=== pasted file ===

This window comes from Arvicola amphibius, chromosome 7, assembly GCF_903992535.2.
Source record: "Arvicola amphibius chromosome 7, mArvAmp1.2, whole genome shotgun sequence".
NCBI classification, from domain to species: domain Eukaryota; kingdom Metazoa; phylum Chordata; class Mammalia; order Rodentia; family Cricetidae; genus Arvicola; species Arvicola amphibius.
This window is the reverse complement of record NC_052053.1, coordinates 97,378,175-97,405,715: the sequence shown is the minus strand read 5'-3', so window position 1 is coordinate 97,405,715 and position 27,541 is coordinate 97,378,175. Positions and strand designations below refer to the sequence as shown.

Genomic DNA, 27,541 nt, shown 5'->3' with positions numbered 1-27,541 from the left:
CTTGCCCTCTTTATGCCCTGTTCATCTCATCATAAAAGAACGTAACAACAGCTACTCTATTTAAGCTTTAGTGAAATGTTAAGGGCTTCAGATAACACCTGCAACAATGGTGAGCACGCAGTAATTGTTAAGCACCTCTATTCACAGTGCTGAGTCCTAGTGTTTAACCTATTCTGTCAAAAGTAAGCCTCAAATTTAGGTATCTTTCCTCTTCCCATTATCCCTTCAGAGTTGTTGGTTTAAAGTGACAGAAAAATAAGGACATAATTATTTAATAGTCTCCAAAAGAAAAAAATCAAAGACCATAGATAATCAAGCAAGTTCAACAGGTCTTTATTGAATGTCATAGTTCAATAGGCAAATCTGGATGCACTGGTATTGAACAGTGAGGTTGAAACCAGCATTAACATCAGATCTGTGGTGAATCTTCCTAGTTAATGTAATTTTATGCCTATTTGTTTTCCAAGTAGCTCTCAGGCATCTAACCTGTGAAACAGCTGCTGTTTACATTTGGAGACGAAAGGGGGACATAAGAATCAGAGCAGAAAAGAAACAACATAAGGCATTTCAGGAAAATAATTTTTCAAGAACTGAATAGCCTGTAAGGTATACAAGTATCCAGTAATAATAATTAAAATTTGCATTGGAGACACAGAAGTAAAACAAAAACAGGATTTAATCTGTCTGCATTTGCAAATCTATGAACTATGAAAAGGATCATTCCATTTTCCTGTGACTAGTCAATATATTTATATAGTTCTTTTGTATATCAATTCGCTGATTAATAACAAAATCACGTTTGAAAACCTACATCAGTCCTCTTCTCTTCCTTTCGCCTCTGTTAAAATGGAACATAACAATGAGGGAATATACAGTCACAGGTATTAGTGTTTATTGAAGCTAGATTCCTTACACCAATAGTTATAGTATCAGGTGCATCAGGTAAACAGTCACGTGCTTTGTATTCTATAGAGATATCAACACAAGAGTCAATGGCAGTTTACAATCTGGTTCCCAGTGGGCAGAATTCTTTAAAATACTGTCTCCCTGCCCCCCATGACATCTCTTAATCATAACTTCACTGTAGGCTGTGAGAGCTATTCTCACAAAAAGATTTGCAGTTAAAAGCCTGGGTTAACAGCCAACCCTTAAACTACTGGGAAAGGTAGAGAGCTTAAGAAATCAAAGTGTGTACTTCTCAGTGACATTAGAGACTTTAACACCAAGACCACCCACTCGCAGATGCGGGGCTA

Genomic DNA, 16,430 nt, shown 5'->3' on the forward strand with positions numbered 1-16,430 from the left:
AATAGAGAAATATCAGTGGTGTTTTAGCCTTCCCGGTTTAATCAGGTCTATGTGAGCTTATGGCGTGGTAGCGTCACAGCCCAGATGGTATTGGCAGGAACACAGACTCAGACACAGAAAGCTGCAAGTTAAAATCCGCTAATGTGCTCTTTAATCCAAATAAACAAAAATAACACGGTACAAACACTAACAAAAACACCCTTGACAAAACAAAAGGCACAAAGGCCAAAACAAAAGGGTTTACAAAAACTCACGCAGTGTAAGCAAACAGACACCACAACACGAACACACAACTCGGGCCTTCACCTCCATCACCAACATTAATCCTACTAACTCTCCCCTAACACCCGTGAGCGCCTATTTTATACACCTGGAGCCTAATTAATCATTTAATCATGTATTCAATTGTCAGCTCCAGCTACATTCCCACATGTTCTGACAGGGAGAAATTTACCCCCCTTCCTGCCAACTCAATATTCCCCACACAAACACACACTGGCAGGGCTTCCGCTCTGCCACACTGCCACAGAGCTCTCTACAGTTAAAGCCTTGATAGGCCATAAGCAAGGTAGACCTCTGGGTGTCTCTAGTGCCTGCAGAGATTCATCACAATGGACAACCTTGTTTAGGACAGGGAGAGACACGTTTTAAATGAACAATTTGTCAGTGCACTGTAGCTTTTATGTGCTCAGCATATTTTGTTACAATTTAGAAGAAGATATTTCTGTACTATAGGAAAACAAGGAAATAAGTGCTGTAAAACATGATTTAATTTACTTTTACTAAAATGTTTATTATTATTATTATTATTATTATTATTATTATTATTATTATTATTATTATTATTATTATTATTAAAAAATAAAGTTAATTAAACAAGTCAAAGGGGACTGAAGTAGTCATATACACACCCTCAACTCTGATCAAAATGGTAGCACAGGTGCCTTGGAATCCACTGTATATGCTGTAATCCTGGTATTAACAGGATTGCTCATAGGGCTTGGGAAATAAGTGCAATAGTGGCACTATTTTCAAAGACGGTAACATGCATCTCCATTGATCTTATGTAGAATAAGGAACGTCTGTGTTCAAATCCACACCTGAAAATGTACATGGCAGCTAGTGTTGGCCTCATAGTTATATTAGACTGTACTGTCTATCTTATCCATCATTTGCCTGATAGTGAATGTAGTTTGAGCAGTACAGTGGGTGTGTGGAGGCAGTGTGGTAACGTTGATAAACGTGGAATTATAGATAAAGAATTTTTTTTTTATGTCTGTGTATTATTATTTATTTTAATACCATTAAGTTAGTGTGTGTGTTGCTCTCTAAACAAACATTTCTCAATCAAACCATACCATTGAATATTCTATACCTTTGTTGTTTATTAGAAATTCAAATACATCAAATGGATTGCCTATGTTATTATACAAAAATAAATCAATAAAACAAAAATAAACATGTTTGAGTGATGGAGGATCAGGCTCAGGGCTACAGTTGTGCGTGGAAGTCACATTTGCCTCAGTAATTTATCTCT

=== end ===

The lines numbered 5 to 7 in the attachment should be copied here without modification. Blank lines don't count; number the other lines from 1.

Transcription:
Genomic DNA, 27,541 nt, shown 5'->3' with positions numbered 1-27,541 from the left:
CTTGCCCTCTTTATGCCCTGTTCATCTCATCATAAAAGAACGTAACAACAGCTACTCTATTTAAGCTTTAGTGAAATGTTAAGGGCTTCAGATAACACCTGCAACAATGGTGAGCACGCAGTAATTGTTAAGCACCTCTATTCACAGTGCTGAGTCCTAGTGTTTAACCTATTCTGTCAAAAGTAAGCCTCAAATTTAGGTATCTTTCCTCTTCCCATTATCCCTTCAGAGTTGTTGGTTTAAAGTGACAGAAAAATAAGGACATAATTATTTAATAGTCTCCAAAAGAAAAAAATCAAAGACCATAGATAATCAAGCAAGTTCAACAGGTCTTTATTGAATGTCATAGTTCAATAGGCAAATCTGGATGCACTGGTATTGAACAGTGAGGTTGAAACCAGCATTAACATCAGATCTGTGGTGAATCTTCCTAGTTAATGTAATTTTATGCCTATTTGTTTTCCAAGTAGCTCTCAGGCATCTAACCTGTGAAACAGCTGCTGTTTACATTTGGAGACGAAAGGGGGACATAAGAATCAGAGCAGAAAAGAAACAACATAAGGCATTTCAGGAAAATAATTTTTCAAGAACTGAATAGCCTGTAAGGTATACAAGTATCCAGTAATAATAATTAAAATTTGCATTGGAGACACAGAAGTAAAACAAAAACAGGATTTAATCTGTCTGCATTTGCAAATCTATGAACTATGAAAAGGATCATTCCATTTTCCTGTGACTAGTCAATATATTTATATAGTTCTTTTGTATATCAATTCGCTGATTAATAACAAAATCACGTTTGAAAACCTACATCAGTCCTCTTCTCTTCCTTTCGCCTCTGTTAAAATGGAACATAACAATGAGGGAATATACAGTCACAGGTATTAGTGTTTATTGAAGCTAGATTCCTTACACCAATAGTTATAGTATCAGGTGCATCAGGTAAACAGTCACGTGCTTTGTATTCTATAGAGATATCAACACAAGAGTCAATGGCAGTTTACAATCTGGTTCCCAGTGGGCAGAATTCTTTAAAATACTGTCTCCCTGCCCCCCATGACATCTCTTAATCATAACTTCACTGTAGGCTGTGAGAGCTATTCTCACAAAAAGATTTGCAGTTAAAAGCCTGGGTTAACAGCCAACCCTTAAACTACTGGGAAAGGTAGAGAGCTTAAGAAATCAAAGTGTGTACTTCTCAGTGACATTAGAGACTTTAACACCAAGACCACCCACTCGCAGATGCGGGGCTA

Genomic DNA, 16,430 nt, shown 5'->3' on the forward strand with positions numbered 1-16,430 from the left: